<p>You aren't at any disadvatange since there are a decent amount of students from Texas, albeit typically from the significant cities (Houston, Dallas, El Paso, etc.). As for Economics and ILR, one is a major while the other is its own college. Econ in A&S is in a selective college and focuses more on theory. A&S also has its own separate requirements regardless of major. ILR has a much smaller student body than A&S but has more specific programs and focuses more on business and labor.</p>

<p>If you really want to stand out testing-wise though, aim for 1500+ CR/M, placing you above the 75th percentile.</p>

<p>Thank you all for the input. This is about what I expected. This year it is only possible for me to take two AP courses, albeit there are more "pre-AP" ones, unless I wanted to take Chemistry instead of Physics, which I didn't (I loathe Chemistry). As for my high school, I would say it is competitive. Last year we saw around 6-7 students off to Ivies (none to Cornell) and several more go to prestigious schools (MIT, Stanford, Georgetown, Rice, Vanderbilt). 52 students went to University of Texas at Austin and somewhere around 40 went to A&M, and I really, really don't want to go to UT, where my family thinks I'll be going. I don't want to go to somewhere just because all my friends or classmates go there, and I don't want to be like everyone else from my world, who goes to an instate school, gets a decent internship, then fills the job that daddy secured at the family business and lives a life that's already planned for them. I have always dreamed of going to Cornell. Cornell Cornell Cornell. I think I will die if I don't get in. Going to college somewhere far away will be the best thing for me, and I think my parents will support me financially where ever I decide to go. Now, if I could only get in...</p>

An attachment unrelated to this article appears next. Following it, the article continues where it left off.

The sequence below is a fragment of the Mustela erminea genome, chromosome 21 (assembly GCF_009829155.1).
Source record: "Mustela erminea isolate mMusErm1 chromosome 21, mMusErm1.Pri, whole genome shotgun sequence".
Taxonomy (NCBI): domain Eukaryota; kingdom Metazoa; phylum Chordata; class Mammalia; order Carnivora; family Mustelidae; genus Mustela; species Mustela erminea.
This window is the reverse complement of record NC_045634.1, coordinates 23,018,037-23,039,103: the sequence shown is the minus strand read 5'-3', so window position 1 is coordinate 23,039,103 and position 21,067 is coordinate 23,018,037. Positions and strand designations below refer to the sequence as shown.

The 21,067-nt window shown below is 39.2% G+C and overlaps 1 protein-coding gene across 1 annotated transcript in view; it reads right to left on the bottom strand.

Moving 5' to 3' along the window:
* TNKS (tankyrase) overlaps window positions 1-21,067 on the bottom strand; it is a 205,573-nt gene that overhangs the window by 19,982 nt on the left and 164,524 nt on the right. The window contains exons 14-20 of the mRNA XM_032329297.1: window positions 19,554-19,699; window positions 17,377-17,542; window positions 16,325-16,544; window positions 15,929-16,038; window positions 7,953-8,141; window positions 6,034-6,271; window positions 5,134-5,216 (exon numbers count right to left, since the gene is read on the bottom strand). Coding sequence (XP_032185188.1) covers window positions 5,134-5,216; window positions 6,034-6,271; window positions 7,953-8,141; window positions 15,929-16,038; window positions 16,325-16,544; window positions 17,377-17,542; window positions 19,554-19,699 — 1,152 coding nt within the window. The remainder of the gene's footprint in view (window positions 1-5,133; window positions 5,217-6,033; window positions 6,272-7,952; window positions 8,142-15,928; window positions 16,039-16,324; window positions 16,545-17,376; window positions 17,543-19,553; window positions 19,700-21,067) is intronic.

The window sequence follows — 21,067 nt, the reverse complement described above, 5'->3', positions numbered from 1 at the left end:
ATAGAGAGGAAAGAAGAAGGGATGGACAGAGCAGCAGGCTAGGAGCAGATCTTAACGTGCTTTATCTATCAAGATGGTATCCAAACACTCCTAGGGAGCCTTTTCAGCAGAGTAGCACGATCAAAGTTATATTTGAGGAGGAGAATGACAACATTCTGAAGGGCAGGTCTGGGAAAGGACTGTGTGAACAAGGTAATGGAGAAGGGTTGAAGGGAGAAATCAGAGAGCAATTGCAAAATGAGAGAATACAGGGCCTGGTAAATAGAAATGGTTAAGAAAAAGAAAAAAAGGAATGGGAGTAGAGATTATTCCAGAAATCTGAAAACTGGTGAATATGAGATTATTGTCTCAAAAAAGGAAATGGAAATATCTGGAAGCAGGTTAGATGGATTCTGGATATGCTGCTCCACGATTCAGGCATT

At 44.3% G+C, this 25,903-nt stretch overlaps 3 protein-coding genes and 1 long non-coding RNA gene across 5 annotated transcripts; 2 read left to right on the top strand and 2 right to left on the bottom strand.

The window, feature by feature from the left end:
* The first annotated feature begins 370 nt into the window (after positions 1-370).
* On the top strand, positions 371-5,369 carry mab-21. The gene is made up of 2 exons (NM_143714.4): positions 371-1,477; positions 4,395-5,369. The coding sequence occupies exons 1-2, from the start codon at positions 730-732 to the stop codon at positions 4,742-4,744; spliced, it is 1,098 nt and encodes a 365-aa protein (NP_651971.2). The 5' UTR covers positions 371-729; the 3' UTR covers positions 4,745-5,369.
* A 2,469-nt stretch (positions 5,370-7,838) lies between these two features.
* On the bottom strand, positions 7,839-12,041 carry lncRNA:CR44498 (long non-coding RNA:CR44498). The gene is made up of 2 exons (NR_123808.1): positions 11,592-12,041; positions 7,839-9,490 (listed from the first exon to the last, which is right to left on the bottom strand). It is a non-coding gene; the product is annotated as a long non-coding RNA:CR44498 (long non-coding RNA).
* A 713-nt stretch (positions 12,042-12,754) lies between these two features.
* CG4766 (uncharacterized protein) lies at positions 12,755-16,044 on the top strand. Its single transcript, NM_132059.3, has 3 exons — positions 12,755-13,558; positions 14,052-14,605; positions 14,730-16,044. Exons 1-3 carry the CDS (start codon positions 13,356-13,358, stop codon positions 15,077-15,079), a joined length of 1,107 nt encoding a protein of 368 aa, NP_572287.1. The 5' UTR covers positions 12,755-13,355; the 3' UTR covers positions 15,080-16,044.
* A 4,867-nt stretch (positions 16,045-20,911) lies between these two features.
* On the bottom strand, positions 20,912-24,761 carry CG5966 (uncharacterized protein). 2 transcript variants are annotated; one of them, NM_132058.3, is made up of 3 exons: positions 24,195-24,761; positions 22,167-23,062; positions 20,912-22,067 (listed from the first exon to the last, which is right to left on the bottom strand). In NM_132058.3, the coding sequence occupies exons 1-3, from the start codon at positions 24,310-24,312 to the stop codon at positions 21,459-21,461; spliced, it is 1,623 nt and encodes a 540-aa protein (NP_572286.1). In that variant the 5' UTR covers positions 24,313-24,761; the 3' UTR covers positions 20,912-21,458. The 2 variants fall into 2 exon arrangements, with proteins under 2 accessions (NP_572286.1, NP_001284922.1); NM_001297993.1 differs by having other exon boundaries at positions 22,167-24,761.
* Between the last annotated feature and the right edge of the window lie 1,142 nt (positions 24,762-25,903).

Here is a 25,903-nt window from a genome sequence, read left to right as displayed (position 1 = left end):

<p>Also, remember that the misleading 2000 I got on the SAT was the first time I took it, and I have time to improve. Does ILR even take into account the writing section of the SAT? If they do, do they even care about it? I know people who go to Brown and Harvard with a pretty low writing score. If I raise my SAT I Critical Reading score to around 650 and my Math 680 or 690, will I have a decent chance of being accepted? I think I'll have to have a great resume and outstanding essays--am I correct? I also want to show the admissions that I am passionate about going to Cornell and I'm different from most of the other prospective students. I've always been very independent and I've never had tutors, outside help, prep courses, etc. (unlike most of my classmates, whose radical parents will go to great lengths to improve their chances). I always have done things on my own, like fixing my car and computer, or teaching myself something new (ex. Latin). Is there anyway to show the admissions people this? Through my essays maybe? Is independence even something that colleges like to see?</p>